> Just a word to thank you for your reply.
> But incidently, wouldn't it be a good idea for Globals.InitializeClass()
> to throw an error
> or a warning of some kind for hanging 'security.stuff()' declarations,
> declarations which do not have a related ClassSecurityInfo object AT THE
> CLASS LEVEL?
That would be a fine idea. Unfortunately, there is no straightforward
way telling that you called methods on the security object in the class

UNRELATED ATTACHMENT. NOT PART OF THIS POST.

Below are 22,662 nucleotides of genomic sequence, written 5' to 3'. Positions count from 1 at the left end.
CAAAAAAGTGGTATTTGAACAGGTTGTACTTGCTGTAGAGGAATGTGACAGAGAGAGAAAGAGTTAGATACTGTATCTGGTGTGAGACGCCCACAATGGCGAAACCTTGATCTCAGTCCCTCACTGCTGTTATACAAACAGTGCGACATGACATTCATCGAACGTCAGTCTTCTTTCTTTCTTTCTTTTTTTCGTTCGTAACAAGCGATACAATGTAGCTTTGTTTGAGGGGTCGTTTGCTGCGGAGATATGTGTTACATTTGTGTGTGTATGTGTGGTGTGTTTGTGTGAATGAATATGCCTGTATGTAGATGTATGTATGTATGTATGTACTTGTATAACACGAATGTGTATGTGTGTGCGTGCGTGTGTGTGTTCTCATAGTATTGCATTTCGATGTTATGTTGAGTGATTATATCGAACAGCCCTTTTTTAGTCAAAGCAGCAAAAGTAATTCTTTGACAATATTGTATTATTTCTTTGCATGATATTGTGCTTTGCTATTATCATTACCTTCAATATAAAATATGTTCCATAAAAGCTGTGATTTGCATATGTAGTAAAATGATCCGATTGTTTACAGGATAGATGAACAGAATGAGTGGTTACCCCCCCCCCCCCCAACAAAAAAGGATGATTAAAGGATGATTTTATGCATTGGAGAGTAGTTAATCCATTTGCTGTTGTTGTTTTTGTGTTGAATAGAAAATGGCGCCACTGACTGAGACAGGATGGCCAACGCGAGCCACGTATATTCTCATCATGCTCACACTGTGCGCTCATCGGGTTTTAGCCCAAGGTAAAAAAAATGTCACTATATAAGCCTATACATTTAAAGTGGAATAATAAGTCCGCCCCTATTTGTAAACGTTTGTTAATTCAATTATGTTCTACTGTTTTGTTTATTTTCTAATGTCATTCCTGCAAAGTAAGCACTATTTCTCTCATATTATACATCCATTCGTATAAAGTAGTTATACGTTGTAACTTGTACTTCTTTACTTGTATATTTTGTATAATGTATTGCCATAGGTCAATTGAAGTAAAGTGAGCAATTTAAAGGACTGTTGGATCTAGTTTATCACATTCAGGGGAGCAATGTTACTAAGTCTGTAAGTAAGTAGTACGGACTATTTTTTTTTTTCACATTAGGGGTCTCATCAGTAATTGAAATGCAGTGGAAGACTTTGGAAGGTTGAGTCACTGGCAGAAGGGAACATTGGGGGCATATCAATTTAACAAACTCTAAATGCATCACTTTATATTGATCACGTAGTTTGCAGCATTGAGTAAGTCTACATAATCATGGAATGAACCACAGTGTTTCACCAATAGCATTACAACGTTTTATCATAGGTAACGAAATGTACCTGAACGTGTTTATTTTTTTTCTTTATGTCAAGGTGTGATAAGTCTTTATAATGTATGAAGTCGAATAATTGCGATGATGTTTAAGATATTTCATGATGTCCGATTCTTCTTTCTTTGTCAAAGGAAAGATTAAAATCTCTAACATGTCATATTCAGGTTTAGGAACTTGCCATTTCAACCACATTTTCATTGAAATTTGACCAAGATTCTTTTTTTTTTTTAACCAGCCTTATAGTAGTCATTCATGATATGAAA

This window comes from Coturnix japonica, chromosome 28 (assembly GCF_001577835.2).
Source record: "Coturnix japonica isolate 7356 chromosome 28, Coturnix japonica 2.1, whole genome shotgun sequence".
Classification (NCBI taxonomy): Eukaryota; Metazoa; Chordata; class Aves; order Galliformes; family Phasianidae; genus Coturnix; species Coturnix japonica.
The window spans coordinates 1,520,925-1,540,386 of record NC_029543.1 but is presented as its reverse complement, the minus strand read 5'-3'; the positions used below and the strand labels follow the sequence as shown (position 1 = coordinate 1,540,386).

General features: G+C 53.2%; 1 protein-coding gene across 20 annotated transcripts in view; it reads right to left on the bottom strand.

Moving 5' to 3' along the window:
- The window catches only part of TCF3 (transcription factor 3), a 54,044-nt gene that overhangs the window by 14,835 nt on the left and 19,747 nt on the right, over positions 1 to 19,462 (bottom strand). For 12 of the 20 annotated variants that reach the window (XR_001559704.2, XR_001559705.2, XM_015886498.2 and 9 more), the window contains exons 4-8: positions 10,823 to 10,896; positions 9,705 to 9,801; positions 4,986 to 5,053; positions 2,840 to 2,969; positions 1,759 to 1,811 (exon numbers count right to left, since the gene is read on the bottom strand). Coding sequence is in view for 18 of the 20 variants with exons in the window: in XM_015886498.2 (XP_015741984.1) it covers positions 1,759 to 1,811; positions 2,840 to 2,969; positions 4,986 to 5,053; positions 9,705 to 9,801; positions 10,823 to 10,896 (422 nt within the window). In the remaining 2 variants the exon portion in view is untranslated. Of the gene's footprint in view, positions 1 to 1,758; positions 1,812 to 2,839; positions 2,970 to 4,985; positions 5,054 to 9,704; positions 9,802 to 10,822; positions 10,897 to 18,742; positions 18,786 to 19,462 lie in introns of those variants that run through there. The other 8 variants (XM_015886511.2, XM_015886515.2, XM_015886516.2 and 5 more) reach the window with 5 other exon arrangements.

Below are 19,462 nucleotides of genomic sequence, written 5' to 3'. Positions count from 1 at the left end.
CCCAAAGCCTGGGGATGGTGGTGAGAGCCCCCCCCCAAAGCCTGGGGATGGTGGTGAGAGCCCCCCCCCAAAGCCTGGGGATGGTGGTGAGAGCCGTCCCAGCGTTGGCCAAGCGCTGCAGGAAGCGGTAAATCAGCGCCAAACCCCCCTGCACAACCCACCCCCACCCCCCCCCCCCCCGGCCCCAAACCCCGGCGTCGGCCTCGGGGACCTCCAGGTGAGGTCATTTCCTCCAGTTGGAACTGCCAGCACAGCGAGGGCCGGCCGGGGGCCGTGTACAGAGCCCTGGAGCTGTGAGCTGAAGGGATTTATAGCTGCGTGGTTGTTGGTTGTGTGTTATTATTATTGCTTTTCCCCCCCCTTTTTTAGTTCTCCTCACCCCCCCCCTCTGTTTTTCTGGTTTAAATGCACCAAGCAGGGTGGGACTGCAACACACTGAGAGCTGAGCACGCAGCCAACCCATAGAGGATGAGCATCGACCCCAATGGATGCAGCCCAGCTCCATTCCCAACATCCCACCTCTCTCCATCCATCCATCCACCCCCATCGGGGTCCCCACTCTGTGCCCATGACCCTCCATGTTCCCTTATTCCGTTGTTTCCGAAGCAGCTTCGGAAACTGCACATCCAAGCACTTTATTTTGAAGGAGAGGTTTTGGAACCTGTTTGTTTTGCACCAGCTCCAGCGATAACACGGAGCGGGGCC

When you call Globals.InitializeClass(your_class), it looks for a
ClassSecurityInfo object, and doesn't find one.
The fact that your class definition had the side-effect of altering the
module's security object doesn't leave any traces in the class object
that results from your definition.
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